In the Long Gallery we are presented with a smorgasbord of celebrities, names made famous both in front of and behind the camera: Andy Warhol, Audrey Hepburn, Vivien Leigh, Angela Williams and Mick Rock, to name a few. Glamour, fashion and fame thread these images together in a jovial, mostly uncritical manner. Despite the ubiquity of these public figures, the refreshing selection of images elucidates a common humanity rather than a separate sphere of existence, the exhibition elevated by the inclusion of photographs not before seen outside of private collections. A number of Warhol’s polaroids, in which he and fellow photographer Peter Beard gurn beside a dog titled ‘Friend’, reveal a side to the infamous artist rarely seen by the public, as does Beard’s thin strip of prints of Warhol by the sea in Montauk. Rather than displaying his carefully curated persona, these images depict him at ease and without pretense.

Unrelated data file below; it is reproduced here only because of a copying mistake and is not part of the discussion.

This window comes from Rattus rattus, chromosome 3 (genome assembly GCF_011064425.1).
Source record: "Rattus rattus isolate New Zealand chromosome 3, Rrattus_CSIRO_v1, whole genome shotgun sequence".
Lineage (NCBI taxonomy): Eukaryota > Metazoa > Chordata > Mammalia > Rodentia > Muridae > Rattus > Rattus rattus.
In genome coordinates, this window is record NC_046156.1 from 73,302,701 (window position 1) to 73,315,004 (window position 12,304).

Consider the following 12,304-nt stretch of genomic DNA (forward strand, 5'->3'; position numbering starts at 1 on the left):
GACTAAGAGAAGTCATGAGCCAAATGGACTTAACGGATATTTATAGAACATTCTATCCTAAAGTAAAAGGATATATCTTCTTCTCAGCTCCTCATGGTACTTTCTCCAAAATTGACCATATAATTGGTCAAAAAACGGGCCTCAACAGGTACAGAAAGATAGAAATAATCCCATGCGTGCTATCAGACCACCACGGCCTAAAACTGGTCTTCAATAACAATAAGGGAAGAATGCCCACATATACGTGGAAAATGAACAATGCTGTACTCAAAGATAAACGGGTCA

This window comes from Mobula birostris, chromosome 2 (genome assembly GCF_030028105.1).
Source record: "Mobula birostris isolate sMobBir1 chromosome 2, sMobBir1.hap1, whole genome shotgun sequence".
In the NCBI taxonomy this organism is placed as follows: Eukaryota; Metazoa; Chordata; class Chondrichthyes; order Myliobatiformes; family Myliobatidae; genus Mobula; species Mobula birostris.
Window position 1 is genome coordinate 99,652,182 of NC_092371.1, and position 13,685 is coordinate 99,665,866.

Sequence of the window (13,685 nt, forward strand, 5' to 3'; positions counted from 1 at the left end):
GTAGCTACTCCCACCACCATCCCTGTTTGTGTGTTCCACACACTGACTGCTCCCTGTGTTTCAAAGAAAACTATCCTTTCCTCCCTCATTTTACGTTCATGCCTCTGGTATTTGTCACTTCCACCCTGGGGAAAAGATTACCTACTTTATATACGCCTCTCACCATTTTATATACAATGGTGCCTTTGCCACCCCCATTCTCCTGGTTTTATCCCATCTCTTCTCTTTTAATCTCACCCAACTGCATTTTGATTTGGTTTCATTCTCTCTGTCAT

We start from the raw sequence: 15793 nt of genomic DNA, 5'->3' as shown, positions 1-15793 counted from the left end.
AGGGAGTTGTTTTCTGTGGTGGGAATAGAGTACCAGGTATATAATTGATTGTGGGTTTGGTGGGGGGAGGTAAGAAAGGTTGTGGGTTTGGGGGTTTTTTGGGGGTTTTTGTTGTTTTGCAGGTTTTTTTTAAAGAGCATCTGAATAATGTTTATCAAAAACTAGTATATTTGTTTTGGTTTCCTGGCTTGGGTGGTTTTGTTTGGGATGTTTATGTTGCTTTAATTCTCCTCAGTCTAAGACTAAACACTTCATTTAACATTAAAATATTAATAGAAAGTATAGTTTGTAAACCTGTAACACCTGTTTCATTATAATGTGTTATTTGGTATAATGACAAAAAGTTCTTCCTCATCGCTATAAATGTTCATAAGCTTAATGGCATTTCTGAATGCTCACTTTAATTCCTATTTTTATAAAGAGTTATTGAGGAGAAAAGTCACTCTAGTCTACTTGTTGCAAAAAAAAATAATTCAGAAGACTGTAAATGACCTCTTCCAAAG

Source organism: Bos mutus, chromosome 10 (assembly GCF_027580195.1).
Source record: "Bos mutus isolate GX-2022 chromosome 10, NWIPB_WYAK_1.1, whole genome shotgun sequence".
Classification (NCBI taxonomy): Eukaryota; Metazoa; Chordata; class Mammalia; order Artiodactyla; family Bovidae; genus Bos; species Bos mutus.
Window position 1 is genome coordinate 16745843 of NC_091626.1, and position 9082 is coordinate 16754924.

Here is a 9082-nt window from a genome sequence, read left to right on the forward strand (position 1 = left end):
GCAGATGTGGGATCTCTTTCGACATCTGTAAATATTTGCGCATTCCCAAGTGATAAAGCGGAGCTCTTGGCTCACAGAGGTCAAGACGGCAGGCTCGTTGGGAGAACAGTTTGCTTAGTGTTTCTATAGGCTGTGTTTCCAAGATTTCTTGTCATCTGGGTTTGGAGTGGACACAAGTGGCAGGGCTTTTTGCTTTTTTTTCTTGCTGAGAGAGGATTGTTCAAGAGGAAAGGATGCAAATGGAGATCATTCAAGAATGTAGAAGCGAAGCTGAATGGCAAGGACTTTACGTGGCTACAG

While often fetishised, as we see with Angus McBean’s subtly staged images of Vivien Leigh and Peggy Ashcroft, the photographs displayed are largely illustrative of a private side of well-known public figures. Angela Williams captures the subjective qualities of the sitter in more naturalistic settings. Particularly striking is her portrait of Paul Newman in middle-age - greying but still ineffably cool - his blue eyes looking out over a pair of large sunglasses, as well as a joyous high-angle shot of Marianne Faithful running through St James’ Park. Mick Rock’s work illustrates the medium’s capacity to comment on the nature of celebrity with his candid, observational depictions. Bowie and Mick Ronson eating a lunch of boiled potatoes and peas on a train to Aberdeen while donned in glam-rock attire suggests a thin line lies between the extraordinary and the ordinary. Rock’s image of Warhol being embraced by Truman Capote while dressed as Santa most directly confronts the constructed nature of the image: the detail of a camera just inside the frame marking the picture as an astute evocation of artifice.